For nearly 30 years, MaryAnn DiPinto held her dream job with the Massachusetts Department of Environmental Protection (DEP), enforcing the state’s Wetlands Protection Act. For the past five years, she’s run her own consulting business, giving her flexibility to pursue other interests, such as spending time with family, growing and preserving food, making wine from wild grapes, and “playing outdoors.”
A Vassar College graduate who majored in ecology/conservation, MaryAnn’s job with the state involved reviewing proposals for construction in or near wetlands, gathering information to evaluate their compliance with the Wetlands Protection Act, holding site meetings with interested parties, and conditioning or denying the proposed work.
When she was offered an opportunity for early retirement at age 60, she formed Three Oaks Environmental, which continues her work with wetlands. “With my DEP expertise, folks were eager to hire me to help them through the design and permitting processes,” she said. “The best part of my work is in the field where I can play ‘CSI’ of the environment – identifying plants, analyzing soils, noting important wildlife habitat.”
Although she doesn’t advertise, her past connections and word-of-mouth keeps her busier than she anticipated. “I have to learn to say no when I really can’t take on another project and keep my sanity,” she noted. She wants to set aside time to go kayaking in summer and skiing in winter. When she attended a conference in Atlanta last summer, she took time to camp along the way from Massachusetts to Georgia, sleeping in a tent and cooking in a Dutch oven over the fire.
Besides her environmental work, MaryAnn plays guitar at the Saturday evening service at her church, has served on her town’s planning board, and was assistant scoutmaster for her son Matt’s Boy Scout troop, where she taught wilderness survival skills, primitive camping, nature observation and environmental science. Her Women in the Wild weekend workshops include nature observation, hiking, outdoor cooking, drumming, yoga, stargazing, and a campfire with storytelling, singalong and toasted marshmallows.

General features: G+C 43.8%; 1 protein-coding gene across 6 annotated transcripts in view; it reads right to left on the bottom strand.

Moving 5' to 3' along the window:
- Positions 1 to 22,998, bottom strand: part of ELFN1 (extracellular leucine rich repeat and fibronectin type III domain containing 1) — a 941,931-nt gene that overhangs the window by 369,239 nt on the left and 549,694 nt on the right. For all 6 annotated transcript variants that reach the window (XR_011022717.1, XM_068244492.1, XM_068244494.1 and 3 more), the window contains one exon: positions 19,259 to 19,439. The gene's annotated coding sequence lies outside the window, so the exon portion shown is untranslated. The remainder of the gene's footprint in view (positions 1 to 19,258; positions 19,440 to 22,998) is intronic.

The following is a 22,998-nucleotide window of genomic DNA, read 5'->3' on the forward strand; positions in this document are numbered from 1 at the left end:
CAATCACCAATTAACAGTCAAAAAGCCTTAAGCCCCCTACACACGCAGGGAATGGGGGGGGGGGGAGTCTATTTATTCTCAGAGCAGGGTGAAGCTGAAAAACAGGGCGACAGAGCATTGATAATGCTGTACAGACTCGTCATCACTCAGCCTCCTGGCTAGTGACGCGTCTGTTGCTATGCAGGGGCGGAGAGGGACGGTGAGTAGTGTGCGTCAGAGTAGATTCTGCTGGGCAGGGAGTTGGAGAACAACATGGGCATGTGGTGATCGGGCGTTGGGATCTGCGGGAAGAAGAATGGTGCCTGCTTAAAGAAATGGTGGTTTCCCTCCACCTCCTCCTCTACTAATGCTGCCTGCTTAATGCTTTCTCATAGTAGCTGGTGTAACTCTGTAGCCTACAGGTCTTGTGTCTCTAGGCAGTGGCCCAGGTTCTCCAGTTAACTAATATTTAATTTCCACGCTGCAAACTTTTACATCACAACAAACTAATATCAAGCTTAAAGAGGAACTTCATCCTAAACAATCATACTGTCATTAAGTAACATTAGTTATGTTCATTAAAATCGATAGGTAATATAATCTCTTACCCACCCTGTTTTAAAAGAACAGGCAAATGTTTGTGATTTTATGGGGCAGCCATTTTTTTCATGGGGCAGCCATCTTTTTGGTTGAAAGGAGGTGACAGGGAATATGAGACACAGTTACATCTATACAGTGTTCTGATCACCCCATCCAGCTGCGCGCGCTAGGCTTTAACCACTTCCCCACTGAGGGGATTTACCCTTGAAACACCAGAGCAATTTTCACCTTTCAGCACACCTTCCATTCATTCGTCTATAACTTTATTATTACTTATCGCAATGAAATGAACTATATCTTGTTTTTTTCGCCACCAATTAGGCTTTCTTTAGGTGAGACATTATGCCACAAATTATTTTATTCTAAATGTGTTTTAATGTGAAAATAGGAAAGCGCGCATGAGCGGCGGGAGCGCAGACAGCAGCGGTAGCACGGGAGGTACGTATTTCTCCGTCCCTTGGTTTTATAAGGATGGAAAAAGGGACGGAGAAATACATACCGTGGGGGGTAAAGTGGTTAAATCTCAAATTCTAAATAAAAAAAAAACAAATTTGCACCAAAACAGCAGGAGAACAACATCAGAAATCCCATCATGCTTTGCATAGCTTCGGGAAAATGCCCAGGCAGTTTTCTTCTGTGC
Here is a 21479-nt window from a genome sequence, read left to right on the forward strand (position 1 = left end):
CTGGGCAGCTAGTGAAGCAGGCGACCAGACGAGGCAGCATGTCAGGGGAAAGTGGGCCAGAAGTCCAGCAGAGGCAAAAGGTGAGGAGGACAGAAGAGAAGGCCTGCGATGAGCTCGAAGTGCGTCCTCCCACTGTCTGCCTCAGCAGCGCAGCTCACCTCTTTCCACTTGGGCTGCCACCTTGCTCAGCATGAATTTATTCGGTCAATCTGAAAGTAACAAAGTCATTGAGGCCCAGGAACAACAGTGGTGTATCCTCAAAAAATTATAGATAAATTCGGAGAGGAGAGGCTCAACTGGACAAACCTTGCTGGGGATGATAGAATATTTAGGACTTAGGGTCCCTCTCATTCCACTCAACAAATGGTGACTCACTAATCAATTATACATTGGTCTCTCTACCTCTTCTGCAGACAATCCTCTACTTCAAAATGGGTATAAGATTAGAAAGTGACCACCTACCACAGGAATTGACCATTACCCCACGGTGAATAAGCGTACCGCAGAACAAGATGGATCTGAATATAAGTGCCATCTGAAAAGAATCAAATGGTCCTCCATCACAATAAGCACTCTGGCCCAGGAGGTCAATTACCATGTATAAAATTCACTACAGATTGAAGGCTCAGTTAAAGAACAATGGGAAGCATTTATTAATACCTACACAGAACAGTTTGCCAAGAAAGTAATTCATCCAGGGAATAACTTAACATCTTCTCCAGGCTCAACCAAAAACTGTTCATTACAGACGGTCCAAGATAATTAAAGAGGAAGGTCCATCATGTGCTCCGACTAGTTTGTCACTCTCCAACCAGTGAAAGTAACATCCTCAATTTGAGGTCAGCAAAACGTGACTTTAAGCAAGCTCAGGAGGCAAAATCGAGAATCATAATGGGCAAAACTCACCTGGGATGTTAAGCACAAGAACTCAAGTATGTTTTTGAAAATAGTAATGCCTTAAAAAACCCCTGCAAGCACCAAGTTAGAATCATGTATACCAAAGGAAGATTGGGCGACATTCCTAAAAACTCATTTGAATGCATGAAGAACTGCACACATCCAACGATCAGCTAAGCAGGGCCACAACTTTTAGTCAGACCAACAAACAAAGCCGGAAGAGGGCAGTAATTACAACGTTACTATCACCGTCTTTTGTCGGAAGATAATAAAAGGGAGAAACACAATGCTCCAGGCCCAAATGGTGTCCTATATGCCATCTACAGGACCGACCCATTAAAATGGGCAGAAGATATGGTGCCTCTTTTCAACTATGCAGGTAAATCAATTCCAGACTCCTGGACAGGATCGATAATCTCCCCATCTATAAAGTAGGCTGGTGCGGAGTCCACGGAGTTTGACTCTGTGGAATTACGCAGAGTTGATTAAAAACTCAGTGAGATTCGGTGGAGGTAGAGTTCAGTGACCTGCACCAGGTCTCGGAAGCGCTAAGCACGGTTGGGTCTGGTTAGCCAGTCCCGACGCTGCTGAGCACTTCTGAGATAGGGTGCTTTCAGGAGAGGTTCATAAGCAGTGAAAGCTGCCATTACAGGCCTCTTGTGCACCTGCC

MaryAnn lives with her partner Gene, his daughter and her partner on 11 acres of land in a small Massachusetts town. Recently, she bought a tractor to convert more of the property to agriculture; she has learned to grow, harvest and preserve vegetables for year-round consumption. She picks wild “Concord” grapes to make wine. She has also completed hunter education and become a mentor in the Massachusetts Becoming an Outdoors Woman (BOW) Program. She prefers the venison and wild turkey in her freezer to store-bought meat, and keeps chickens for eggs and entertainment.
MaryAnn is happy to continue doing what she has always loved – protecting and enjoying the natural world. “I love my work outdoors, trying to blend in as much as possible to catch glimpses of wildlife that pass by without feeling threatened by my presence,” she said.
On property adjacent to 50 acres of conservation land in Royalston, MA, she’s building a small cabin with the help of her stepson. “It’s a favorite place for me to just get away and be still,” she remarked. A peaceful place where she can enjoy the wilderness she’s had a hand in preserving.